“How did a country with industrial, energy, metallic, construction, and precious minerals, including gold, manganese, bitumen, lithium, iron ore, lead, zinc, limestone, uranium, columbite, barite, kaolin, gemstones, coal, topaz, copper in massive proportions fail to use these resources to liberate the citizens? At the last count, our estimated reserves include Gold (1 million ounces); Limestone (568 metric tonnes), Lead/Zinc, (Baryte (15 million metric tonnes), Bitumen (N1.1 billion barrels), Iron Ore (3 billion Metric Tonnes) and Coal, (N396 million). How did a sector with over 2 million operators, including over 633 small-scale companies and 251 500 registered miners, struggle to give the economy capital and human development?

“The reasons are no longer invisible. Studies and practical experience in the field have identified several factors, such as inefficient geo-data, weak implementation and enforcement, poor environmental, safety, and health policies, fragility and conflict, unregulated artisanal mining, low technical capacity, lack of access to financing, weak inter-governmental and inter-agency co-ordination and weak federal/state relations over mining land as the severe barriers to the development of the sector”, he stated.

Grace period for illegal miners

Alake also noted that government’s strategy for the development of the sector has been driven by the accommodation and mainstreaming of artisanal miners.

However, he said despite these generous and patriotic gestures, there still exists those who have defied all entreaties to join co-operatives and be formalized.

“They prefer to continue to operate as illegal miners. For the last time, let me declare that the Ministry is giving such persons 30 days grace to join a miners’ co-operative or find another vocation to do.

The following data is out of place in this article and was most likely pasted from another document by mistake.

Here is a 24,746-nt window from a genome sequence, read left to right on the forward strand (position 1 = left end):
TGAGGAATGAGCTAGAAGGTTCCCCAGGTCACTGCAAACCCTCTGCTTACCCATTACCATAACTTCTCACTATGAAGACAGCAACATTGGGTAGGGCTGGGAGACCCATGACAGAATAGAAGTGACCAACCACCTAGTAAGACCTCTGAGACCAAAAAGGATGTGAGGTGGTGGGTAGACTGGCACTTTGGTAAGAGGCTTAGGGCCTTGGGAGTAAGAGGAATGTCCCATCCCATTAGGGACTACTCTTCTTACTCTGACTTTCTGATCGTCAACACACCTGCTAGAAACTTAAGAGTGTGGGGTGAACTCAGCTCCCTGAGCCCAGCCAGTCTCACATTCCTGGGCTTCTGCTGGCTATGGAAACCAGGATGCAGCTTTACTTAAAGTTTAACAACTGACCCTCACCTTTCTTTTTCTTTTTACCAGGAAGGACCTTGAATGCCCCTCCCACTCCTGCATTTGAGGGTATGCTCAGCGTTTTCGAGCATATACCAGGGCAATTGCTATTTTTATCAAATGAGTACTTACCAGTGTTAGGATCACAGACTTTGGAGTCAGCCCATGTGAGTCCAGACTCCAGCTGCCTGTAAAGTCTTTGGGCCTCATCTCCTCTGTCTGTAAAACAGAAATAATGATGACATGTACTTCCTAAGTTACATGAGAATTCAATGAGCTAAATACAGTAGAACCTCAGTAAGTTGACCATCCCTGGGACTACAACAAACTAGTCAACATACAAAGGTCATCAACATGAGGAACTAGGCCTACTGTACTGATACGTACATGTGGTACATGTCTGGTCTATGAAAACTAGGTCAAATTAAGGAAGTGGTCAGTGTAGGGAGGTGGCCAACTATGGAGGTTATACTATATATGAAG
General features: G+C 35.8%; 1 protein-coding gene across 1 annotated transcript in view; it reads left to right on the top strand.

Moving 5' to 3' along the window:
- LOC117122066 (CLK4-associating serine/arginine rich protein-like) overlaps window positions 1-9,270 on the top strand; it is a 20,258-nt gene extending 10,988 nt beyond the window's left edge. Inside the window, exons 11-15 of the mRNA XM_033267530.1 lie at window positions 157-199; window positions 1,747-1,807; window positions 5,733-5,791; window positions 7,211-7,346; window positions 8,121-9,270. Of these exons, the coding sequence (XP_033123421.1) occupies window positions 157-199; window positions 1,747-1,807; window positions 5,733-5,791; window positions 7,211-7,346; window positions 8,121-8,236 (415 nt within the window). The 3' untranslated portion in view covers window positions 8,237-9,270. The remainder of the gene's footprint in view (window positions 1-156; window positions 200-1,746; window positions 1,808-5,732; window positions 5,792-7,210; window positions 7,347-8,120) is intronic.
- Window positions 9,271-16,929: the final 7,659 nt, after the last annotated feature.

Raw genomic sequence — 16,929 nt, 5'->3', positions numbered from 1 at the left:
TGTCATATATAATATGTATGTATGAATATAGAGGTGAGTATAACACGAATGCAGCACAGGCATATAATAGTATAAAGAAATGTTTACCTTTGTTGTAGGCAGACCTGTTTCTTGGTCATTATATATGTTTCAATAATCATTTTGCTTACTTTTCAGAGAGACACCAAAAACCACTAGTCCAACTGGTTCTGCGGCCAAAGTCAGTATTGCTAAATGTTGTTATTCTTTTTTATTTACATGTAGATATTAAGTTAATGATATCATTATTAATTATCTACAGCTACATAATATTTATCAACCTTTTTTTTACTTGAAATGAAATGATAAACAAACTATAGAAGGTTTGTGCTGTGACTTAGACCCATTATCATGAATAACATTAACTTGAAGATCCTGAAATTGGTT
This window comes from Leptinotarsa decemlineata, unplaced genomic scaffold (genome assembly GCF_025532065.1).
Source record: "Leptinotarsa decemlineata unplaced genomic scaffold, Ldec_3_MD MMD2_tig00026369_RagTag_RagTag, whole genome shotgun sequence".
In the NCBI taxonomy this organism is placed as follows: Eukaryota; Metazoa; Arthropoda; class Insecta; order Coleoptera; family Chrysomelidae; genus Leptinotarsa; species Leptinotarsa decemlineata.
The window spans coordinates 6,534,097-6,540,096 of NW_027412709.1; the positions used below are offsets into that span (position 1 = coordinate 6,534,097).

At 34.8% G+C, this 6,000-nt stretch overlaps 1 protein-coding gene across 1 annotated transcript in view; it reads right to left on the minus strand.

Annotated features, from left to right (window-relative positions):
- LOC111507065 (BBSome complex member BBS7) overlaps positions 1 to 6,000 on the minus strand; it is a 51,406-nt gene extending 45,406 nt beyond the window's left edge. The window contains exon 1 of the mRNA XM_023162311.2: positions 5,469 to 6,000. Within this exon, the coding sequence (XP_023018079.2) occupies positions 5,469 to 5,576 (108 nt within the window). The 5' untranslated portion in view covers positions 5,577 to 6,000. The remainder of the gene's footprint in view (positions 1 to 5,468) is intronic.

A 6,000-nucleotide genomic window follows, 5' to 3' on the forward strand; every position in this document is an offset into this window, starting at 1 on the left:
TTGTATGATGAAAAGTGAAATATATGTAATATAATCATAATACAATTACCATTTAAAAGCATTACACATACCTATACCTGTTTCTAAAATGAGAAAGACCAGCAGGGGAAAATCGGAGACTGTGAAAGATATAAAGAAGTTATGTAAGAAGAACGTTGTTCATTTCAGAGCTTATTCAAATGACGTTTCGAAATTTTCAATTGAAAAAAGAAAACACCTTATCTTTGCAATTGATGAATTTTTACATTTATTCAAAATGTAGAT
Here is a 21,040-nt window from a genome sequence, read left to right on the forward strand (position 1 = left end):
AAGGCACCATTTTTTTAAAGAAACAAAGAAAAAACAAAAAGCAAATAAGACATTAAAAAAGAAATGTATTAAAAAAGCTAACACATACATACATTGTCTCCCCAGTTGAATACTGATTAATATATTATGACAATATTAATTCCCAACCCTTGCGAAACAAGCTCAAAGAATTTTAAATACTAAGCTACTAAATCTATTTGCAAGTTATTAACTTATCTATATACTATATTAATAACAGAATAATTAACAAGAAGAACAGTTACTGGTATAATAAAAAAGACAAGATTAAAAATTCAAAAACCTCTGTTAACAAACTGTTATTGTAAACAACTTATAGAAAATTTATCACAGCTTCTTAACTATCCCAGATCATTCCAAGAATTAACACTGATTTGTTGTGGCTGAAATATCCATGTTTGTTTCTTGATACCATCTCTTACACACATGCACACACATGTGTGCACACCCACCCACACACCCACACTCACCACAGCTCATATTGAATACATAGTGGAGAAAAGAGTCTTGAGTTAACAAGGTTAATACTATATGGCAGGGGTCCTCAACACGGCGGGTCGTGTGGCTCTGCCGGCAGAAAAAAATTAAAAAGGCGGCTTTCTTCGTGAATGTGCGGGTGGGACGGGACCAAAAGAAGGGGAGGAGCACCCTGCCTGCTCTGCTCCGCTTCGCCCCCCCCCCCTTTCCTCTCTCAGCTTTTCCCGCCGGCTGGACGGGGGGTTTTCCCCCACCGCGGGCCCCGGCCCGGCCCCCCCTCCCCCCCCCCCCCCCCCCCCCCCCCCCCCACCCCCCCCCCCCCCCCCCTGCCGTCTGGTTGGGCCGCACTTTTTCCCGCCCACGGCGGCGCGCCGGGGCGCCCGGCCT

“On the expiration of the period, the full weight of the law will fall on anyone seen on a mining site without a determinable status. This message will be interpreted into Nigerian languages and broadcast on the radio to ensure no one is ignorant of this directive.

“From October, a rejuvenated security regime will become active in the solid minerals sector. This will include the Mine Police, sourced from the Nigeria Police and specially trained to detect illegal mining and apprehend offenders.

“The new Mines Surveillance Security Task Force will coordinate the Mines Police and pro-actively address high risk incidences of breach of Mining Laws. The Federal and State governments will also be encouraged to allocate the prosecution of cases against illegal miners to competent courts.

“A regular source of conflict and insecurity is the management of community relations by mining licensees. Whereas the Mining Act recognizes minerals under the ground as the exclusive property of the Federal Government, it also elaborates the need to engage communities whose hitherto peaceful and orderly environment may be disrupted by the investor about to activate a mining license. It is in the interest of peace and order not to arrogate reckless appropriation of communal resources in the guise of executing a license.

“Therefore, while the Ministry will continue to review the standard operating procedures for engaging communities within mining licences, communities are hereby encouraged to form committees which can address the concerns of their members on compensation before exploration, employment during exploration, quarrying, and mining and sustainable community socially responsible programmes during and after rehabilitation of mined sites. Officials of the Ministry have been mandated to prioritize this and facilitate the appropriate appropriation to maintain peace and harmony in the communities”, he stated.